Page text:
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Useful Information

Updates on Prescribing Controlled Substances

Physicians and Physician Assistants (PAs) who prescribe or will be prescribing controlled substances in the State of Texas need to be aware of changes to the laws regarding prescribing and ordering these drugs.

Texas Controlled Substances Registration Numbers for Physicians and PAs:

Under Senate Bill 195, the requirement for controlled substances registration (CSR) with the Texas Department of Public Safety (DPS) was eliminated on September 1, 2016. DPS has stopped accepting applications for the Texas Controlled Substances Registration under Chapter 481.061 of the Health and Safety Code. 

The DPS CSR registration process will not be replaced by another process. Physicians and PAs will continue to be required to hold registration from the U.S. Drug Enforcement Administration in order to prescribe controlled substances and to register prescriptive delegation for Physician Assistants and Advanced Practice Nurses with the Texas Medical Board.

Physician Assistants with Temporary Licenses pending Medical Board approval will still be required to file a Prescriptive Delegation Form with the Registrations Department of the Medical Board.  To request a form, please email  The DEA will verify temporary licenses with assigned delegation for registration of a DEA CSR directly with board staff.

Prescription Pad Orders:

Effective September 1, 2016, the Texas Prescription Program transferred to the Texas State Board of Pharmacy (TSBP). This includes the oversight and processing of the official prescription pads for Schedule II prescription forms. The Texas Department of Public Safety no longer accepts orders for the official prescription pads; however, official prescription forms issued by the Texas Department of Public Safety prior to September 1, 2016 will be considered valid prescription forms.

Information from the Department of Public Safety on this bill is located at

For information regarding prescription pad ordering, visit the TSBP's website:

Prescription Monitoring Program Changes:

The prescription monitoring program previously known as Prescription Access in Texas (PAT) was also moved under the Texas State Board of Pharmacy (TSBP) effective September 1, 2016, and is now called the Prescription Monitoring Program (PMP).

The new prescription monitoring program is available through the TSBP’s website at Information will be forwarded to current Prescription Access in Texas users explaining how to update their registrations for the new system.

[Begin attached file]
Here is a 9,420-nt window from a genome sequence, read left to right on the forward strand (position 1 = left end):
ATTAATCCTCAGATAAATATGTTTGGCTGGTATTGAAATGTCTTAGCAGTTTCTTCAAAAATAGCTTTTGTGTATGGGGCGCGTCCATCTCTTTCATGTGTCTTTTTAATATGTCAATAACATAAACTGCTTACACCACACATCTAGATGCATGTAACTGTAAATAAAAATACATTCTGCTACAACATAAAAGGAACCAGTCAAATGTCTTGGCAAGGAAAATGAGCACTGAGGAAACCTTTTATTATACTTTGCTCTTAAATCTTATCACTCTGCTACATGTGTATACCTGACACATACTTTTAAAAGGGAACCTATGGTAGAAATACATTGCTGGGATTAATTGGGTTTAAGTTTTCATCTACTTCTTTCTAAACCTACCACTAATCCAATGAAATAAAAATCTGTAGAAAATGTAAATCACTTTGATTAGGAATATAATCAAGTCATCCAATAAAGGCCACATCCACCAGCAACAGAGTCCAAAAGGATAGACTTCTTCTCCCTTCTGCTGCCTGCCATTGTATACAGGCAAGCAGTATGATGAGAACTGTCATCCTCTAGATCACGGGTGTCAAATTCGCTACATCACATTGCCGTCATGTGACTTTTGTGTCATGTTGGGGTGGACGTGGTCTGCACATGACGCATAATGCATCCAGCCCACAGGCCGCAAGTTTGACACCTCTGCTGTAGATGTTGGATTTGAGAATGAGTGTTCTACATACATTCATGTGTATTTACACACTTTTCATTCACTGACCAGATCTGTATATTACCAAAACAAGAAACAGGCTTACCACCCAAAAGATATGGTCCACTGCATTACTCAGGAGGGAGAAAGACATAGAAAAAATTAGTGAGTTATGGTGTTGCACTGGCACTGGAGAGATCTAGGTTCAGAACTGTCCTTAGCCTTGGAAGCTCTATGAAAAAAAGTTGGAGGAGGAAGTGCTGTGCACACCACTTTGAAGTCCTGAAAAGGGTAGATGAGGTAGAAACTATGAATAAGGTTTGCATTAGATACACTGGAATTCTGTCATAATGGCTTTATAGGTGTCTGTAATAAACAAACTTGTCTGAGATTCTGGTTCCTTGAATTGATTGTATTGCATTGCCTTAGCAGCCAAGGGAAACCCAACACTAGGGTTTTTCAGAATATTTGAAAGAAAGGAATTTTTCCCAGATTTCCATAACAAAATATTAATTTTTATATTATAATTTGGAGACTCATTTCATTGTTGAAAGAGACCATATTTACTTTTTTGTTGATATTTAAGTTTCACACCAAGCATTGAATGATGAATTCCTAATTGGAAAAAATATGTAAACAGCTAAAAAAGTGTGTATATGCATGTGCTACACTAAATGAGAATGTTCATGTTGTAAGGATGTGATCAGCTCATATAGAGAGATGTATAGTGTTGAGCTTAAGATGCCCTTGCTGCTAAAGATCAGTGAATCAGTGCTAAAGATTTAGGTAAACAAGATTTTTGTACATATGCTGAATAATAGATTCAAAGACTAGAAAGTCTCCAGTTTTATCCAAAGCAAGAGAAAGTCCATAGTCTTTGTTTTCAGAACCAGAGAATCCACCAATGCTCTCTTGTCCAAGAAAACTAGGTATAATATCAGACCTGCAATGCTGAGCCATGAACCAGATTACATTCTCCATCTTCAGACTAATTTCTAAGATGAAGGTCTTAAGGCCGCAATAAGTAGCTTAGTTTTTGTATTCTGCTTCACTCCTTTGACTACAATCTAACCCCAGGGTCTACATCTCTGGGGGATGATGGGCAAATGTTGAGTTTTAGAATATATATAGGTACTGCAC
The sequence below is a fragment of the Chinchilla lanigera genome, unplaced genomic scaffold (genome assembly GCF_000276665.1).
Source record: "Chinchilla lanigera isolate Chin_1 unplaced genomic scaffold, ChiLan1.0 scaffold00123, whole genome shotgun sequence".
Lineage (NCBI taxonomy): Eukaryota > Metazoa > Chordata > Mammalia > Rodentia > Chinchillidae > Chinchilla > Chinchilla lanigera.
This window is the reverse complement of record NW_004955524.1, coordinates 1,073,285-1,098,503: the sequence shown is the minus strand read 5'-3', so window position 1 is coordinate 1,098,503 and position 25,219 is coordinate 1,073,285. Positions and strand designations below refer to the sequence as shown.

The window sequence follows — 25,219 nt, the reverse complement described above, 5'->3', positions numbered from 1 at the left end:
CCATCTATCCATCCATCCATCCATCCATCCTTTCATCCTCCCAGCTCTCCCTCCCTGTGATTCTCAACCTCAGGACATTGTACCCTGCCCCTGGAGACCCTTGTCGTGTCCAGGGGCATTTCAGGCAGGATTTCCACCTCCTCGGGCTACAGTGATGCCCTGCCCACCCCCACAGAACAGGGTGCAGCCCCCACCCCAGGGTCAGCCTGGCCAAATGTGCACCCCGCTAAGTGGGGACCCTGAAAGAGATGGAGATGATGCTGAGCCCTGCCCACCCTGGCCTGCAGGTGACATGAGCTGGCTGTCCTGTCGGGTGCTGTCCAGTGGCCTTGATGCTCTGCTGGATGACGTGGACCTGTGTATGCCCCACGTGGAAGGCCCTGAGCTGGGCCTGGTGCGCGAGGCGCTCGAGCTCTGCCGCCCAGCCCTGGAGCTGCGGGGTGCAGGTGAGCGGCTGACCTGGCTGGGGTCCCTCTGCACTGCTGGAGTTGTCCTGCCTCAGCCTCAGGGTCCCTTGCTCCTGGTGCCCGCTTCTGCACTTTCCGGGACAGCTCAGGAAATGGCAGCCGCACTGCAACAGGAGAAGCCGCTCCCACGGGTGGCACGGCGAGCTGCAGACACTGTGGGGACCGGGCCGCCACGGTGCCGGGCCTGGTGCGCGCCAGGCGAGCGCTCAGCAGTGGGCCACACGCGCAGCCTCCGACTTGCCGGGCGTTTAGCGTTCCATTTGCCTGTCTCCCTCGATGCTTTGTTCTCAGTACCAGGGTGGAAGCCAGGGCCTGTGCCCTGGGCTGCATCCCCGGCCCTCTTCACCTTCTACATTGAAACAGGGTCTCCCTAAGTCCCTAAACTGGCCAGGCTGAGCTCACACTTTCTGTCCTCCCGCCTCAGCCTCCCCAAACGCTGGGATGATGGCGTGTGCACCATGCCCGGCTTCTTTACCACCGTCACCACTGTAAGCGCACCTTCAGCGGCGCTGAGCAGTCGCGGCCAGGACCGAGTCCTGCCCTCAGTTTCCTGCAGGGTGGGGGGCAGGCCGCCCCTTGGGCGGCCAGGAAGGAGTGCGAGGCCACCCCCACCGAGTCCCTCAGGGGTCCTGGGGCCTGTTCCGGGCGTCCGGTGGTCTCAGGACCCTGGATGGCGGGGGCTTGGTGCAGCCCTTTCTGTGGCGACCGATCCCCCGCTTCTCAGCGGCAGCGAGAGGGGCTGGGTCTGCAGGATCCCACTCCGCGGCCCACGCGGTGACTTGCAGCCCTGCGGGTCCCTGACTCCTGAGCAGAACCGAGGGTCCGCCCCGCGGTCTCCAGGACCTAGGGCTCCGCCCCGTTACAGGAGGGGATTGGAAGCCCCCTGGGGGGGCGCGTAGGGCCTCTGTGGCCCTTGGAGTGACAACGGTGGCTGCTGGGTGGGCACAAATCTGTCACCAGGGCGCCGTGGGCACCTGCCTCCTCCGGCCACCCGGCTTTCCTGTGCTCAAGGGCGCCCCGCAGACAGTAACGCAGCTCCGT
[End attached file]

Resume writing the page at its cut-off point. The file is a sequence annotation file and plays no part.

The TSBP produced a video tutorial on how to register for the PMP, visit:



Information for Prescribers


Use this link for important information regarding the use and abuse of certain drugs as required by Senate Bill 144


    Effective September 1, 2008, all prescriptions for Schedule II-V controlled substances must contain the information below to be considered valid and, subsequently, filled:

    • quantity of the substance prescribed (written as both a number and as a word)
    • date of issue (cannot be postdated)
    • name, address, and date of birth or age of patient
    • name and strength of the controlled substance prescribed
    • directions for the use of the controlled substance
    • intended use of the substance prescribed unless the practitioner determines the furnishing of this information is not in the best interest of the patient
    • printed or stamped name, address, Federal Drug Enforcement Administrations (DEA) registration number, and telephone number of the practitioner’s usual place of business
    • the signature of the prescribing practitioner, unless the prescription is called into the pharmacy
    • Until September 1, 2016, the practitioner’s current and valid DPS registration number for practitioners licensed in Texas.  The DPS registration number must belong to the practitioner issuing the prescription; the prescribing practitioner may be a properly registered physician assistant or an advanced practice nurse on Schedules III-V prescriptions.

    The following information from the Texas Administrative code, Title 37, Part 1, Chapter 13, Subchapter B, Rule §13.27 is available online here.


    (a) A mid-level practitioner must have a delegating physician with prescriptive authority as required by the Act, §481.002(39)(D). Each physician must certify the authorizing delegation on the mid-level practitioner's application and include the physician's:

         (1) name;

         (2) Texas Medical Board license number;

         (3) DPS registration number;

         (4) signature; and

         (5) date of signature.

    (b) A physician who signs a mid-level practitioner's application as the delegating physician assumes responsibility for ensuring the mid-level practitioner practices under the laws of this state related to controlled substances prescribing activities. A physician who fails to properly monitor the mid-level practitioner's activities may be subject to disciplinary action.

    (c) A delegating physician must have an unrestricted and active DPS registration and Texas Medical Board license number.

    (d) Modification or change of delegating physician.

         (1) A change of delegating physician must be submitted in writing as required by this chapter.

         (2) A delegating physician must notify the department in writing to terminate delegation with a mid-level practitioner.

    (e) Accurate and timely internal institutional records listing the name and license number of the physician must be made available to the department within 24 hours of a request.

    (f) The physician is limited to the extent and number of mid-level practitioners the physician delegated as outlined in Texas Occupations Code, Chapter 157.